Monday, November 14, 2011

Director's Spotlight #2.5: Steven Spielberg's E.T.

In the world of film, it is not the actor, nor the screenwriter, nor the producer who makes or breaks the movie. Whatever their contributions, it is ultimately the director who is the sole author of the film. Every month, Director’s Spotlight takes a look at an auteur, shines some light on a few items in the director’s body of work, points out what makes them an artist, and shows why some of their films work and some don’t. November and December are devoted to Steven Spielberg, with November dedicated to his classic adventure films. Today’s entry is Spielberg’s 1982 masterpiece: E.T.: The Extra-Terrestrial.

Grade: 99 (A)



After Close Encounters of the Third Kind, Steven Spielberg considered a number of eventually abandoned projects. Two stand out: one, a sci-fi film called Night Skies, would feature a family being terrorized by aliens after befriending a kind one; the other, Growing Up, would be a small, personal film inspired by Spielberg’s childhood. Night Skies was split into two films. The more horrific moments became Poltergeist, the aliens replaced by ghosts. The sweeter half was combined with Spielberg’s autobiographical film. The result, E.T.: The Extra-Terrestrial, is the director’s most personal film, and his greatest, a celebration of friendship that doubles as the greatest film ever made about childhood.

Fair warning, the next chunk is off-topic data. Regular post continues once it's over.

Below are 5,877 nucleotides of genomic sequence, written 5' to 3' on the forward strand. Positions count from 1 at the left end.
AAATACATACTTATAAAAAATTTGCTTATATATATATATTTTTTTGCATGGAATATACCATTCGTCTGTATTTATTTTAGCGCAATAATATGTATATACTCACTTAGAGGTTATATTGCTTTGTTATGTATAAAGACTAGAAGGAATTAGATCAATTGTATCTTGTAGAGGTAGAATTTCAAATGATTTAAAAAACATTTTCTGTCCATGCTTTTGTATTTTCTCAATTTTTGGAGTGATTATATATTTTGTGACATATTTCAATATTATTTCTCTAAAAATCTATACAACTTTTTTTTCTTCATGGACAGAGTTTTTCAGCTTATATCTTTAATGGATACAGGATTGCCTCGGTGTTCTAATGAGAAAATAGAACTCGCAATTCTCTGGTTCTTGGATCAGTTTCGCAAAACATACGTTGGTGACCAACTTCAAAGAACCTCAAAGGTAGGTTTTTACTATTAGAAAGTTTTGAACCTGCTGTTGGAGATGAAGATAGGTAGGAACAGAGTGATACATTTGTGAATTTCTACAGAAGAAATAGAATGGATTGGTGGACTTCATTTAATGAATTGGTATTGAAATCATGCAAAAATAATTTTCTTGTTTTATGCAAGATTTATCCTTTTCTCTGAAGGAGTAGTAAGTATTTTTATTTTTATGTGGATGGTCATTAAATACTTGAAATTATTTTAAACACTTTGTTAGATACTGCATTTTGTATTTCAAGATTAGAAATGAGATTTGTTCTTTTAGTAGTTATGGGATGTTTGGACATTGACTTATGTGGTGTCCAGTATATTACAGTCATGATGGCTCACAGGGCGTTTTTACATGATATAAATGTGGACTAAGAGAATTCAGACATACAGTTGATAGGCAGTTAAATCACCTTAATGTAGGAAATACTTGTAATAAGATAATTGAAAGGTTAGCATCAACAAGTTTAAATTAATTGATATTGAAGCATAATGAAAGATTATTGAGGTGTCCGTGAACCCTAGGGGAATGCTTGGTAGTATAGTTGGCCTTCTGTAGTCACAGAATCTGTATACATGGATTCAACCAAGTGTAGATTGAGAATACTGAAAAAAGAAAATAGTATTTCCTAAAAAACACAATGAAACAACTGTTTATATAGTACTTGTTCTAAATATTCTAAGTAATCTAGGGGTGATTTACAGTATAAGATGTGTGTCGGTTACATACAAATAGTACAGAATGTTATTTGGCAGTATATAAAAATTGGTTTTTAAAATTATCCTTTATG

Elliott (Henry Thomas) is a ten-year-old boy. He has a sixteen-year-old brother, Michael (Robert McNaughton), and a five-year-old sister, Gertie (a young Drew Barrymore). The three children live with their mother, Mary (Dee Wallace), who has recently divorced her husband. The three live in a loving but uneasy environment, unsure of how to act around their mother sometimes. Michael often teases Elliott and Gertie, as older brothers are wont to do, but no more than most siblings. Elliott is a lonely child who often feels caught in the middle of his sister, who needs more of his mother’s attention, and his brother, who would rather spend time with his friends.

One night Elliott finds a strange creature with huge eyes, a glowing heart, and magical healing powers. Initially frightened, he eventually brings it back to his house. Elliott and his siblings befriend the alien, nicknamed “E.T.”, and have carefree moments of humor and bonding with it. When it learns to communicate with them, it tells them that it was left behind by its ship and friends, and that it needs to go home. The creature and Elliott develop a psychic bond of sorts: it feels what he feels, and likewise. When the two grow ill, the children help E.T. build a device to communicate with its kind and “phone home” in order to leave. But things grow complicated as their mother learns of E.T.’s existence and as government workers (led by Peter Coyote) close in on E.T.’s location.